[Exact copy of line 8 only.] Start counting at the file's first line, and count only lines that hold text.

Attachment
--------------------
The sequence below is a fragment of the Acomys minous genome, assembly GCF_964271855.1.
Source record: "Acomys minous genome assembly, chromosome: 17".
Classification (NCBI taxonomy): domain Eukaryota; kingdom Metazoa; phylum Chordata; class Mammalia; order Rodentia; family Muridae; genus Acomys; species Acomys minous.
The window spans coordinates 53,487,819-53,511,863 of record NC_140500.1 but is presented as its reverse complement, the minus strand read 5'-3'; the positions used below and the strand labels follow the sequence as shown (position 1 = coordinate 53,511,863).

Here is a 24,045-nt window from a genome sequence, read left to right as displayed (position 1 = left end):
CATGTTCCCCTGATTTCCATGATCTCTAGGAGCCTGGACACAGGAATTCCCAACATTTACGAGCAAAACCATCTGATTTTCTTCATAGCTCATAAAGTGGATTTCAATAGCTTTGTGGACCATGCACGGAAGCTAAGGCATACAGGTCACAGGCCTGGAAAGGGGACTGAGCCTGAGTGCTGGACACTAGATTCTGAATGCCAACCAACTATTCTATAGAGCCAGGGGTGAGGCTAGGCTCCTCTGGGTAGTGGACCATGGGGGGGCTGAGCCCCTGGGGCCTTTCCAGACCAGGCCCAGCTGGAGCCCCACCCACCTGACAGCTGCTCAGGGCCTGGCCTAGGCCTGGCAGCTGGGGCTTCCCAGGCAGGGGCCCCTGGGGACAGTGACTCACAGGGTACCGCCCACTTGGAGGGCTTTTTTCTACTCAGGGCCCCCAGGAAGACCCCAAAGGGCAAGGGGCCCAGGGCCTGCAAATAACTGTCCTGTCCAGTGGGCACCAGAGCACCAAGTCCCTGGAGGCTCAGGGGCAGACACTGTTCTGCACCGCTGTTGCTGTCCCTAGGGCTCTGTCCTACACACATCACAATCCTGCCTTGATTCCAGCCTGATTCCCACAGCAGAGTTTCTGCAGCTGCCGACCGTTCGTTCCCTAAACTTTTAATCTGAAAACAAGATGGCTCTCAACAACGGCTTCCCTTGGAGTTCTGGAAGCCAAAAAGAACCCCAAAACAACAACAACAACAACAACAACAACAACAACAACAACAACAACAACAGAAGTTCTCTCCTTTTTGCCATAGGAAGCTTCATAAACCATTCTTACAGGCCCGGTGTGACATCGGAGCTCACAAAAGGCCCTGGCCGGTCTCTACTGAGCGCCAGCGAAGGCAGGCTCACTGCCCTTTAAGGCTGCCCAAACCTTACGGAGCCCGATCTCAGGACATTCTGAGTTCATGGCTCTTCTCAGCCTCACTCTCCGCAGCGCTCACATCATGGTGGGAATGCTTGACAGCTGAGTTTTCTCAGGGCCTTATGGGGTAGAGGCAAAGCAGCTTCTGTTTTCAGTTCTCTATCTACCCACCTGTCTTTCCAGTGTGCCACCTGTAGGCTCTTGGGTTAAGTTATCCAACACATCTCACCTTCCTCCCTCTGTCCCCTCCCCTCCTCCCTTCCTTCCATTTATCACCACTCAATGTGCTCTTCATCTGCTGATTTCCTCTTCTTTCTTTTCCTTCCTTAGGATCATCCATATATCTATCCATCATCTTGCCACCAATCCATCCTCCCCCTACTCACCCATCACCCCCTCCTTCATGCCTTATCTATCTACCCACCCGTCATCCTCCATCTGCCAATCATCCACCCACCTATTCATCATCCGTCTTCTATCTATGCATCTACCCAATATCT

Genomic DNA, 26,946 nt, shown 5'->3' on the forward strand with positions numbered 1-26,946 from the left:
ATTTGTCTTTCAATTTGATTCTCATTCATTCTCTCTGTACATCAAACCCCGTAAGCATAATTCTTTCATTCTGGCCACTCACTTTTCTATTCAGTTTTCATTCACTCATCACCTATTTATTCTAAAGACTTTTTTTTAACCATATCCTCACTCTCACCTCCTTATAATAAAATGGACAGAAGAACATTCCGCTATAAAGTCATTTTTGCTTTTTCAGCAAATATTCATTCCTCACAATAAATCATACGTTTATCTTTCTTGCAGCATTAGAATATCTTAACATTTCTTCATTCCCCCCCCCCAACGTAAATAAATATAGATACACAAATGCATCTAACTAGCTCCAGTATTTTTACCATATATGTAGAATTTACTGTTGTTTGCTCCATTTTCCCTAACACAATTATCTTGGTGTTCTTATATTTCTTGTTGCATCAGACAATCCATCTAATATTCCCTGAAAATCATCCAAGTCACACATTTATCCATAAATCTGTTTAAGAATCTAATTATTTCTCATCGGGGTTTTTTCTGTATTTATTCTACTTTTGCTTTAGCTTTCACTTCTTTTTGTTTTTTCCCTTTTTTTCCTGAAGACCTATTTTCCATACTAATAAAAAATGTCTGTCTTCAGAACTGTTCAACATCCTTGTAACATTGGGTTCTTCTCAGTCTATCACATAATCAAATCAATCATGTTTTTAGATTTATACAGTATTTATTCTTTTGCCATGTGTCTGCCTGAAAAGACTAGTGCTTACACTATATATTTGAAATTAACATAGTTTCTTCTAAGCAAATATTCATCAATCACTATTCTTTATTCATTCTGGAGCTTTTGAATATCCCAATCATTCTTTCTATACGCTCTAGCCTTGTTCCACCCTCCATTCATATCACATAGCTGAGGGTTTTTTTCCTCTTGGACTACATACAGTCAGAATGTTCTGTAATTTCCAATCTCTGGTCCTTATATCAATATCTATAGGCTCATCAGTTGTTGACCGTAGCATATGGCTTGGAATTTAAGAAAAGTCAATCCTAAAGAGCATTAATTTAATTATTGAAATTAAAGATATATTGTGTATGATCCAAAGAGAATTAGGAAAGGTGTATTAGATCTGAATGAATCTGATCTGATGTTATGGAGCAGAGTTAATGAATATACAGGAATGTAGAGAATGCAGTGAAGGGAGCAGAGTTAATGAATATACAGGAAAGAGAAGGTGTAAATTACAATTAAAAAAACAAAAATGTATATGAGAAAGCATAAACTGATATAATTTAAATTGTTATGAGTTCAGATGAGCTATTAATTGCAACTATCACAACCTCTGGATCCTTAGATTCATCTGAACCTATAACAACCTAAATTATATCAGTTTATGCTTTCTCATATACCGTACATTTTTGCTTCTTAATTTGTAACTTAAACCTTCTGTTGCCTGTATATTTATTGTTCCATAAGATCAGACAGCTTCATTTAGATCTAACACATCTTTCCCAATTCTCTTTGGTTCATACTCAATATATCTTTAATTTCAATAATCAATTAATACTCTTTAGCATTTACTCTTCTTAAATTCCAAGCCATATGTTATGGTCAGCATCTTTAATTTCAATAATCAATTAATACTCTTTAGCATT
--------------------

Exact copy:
ATTTGTCTTTCAATTTGATTCTCATTCATTCTCTCTGTACATCAAACCCCGTAAGCATAATTCTTTCATTCTGGCCACTCACTTTTCTATTCAGTTTTCATTCACTCATCACCTATTTATTCTAAAGACTTTTTTTTAACCATATCCTCACTCTCACCTCCTTATAATAAAATGGACAGAAGAACATTCCGCTATAAAGTCATTTTTGCTTTTTCAGCAAATATTCATTCCTCACAATAAATCATACGTTTATCTTTCTTGCAGCATTAGAATATCTTAACATTTCTTCATTCCCCCCCCCCAACGTAAATAAATATAGATACACAAATGCATCTAACTAGCTCCAGTATTTTTACCATATATGTAGAATTTACTGTTGTTTGCTCCATTTTCCCTAACACAATTATCTTGGTGTTCTTATATTTCTTGTTGCATCAGACAATCCATCTAATATTCCCTGAAAATCATCCAAGTCACACATTTATCCATAAATCTGTTTAAGAATCTAATTATTTCTCATCGGGGTTTTTTCTGTATTTATTCTACTTTTGCTTTAGCTTTCACTTCTTTTTGTTTTTTCCCTTTTTTTCCTGAAGACCTATTTTCCATACTAATAAAAAATGTCTGTCTTCAGAACTGTTCAACATCCTTGTAACATTGGGTTCTTCTCAGTCTATCACATAATCAAATCAATCATGTTTTTAGATTTATACAGTATTTATTCTTTTGCCATGTGTCTGCCTGAAAAGACTAGTGCTTACACTATATATTTGAAATTAACATAGTTTCTTCTAAGCAAATATTCATCAATCACTATTCTTTATTCATTCTGGAGCTTTTGAATATCCCAATCATTCTTTCTATACGCTCTAGCCTTGTTCCACCCTCCATTCATATCACATAGCTGAGGGTTTTTTTCCTCTTGGACTACATACAGTCAGAATGTTCTGTAATTTCCAATCTCTGGTCCTTATATCAATATCTATAGGCTCATCAGTTGTTGACCGTAGCATATGGCTTGGAATTTAAGAAAAGTCAATCCTAAAGAGCATTAATTTAATTATTGAAATTAAAGATATATTGTGTATGATCCAAAGAGAATTAGGAAAGGTGTATTAGATCTGAATGAATCTGATCTGATGTTATGGAGCAGAGTTAATGAATATACAGGAATGTAGAGAATGCAGTGAAGGGAGCAGAGTTAATGAATATACAGGAAAGAGAAGGTGTAAATTACAATTAAAAAAACAAAAATGTATATGAGAAAGCATAAACTGATATAATTTAAATTGTTATGAGTTCAGATGAGCTATTAATTGCAACTATCACAACCTCTGGATCCTTAGATTCATCTGAACCTATAACAACCTAAATTATATCAGTTTATGCTTTCTCATATACCGTACATTTTTGCTTCTTAATTTGTAACTTAAACCTTCTGTTGCCTGTATATTTATTGTTCCATAAGATCAGACAGCTTCATTTAGATCTAACACATCTTTCCCAATTCTCTTTGGTTCATACTCAATATATCTTTAATTTCAATAATCAATTAATACTCTTTAGCATTTACTCTTCTTAAATTCCAAGCCATATGTTATGGTCAGCATCTTTAATTTCAATAATCAATTAATACTCTTTAGCATT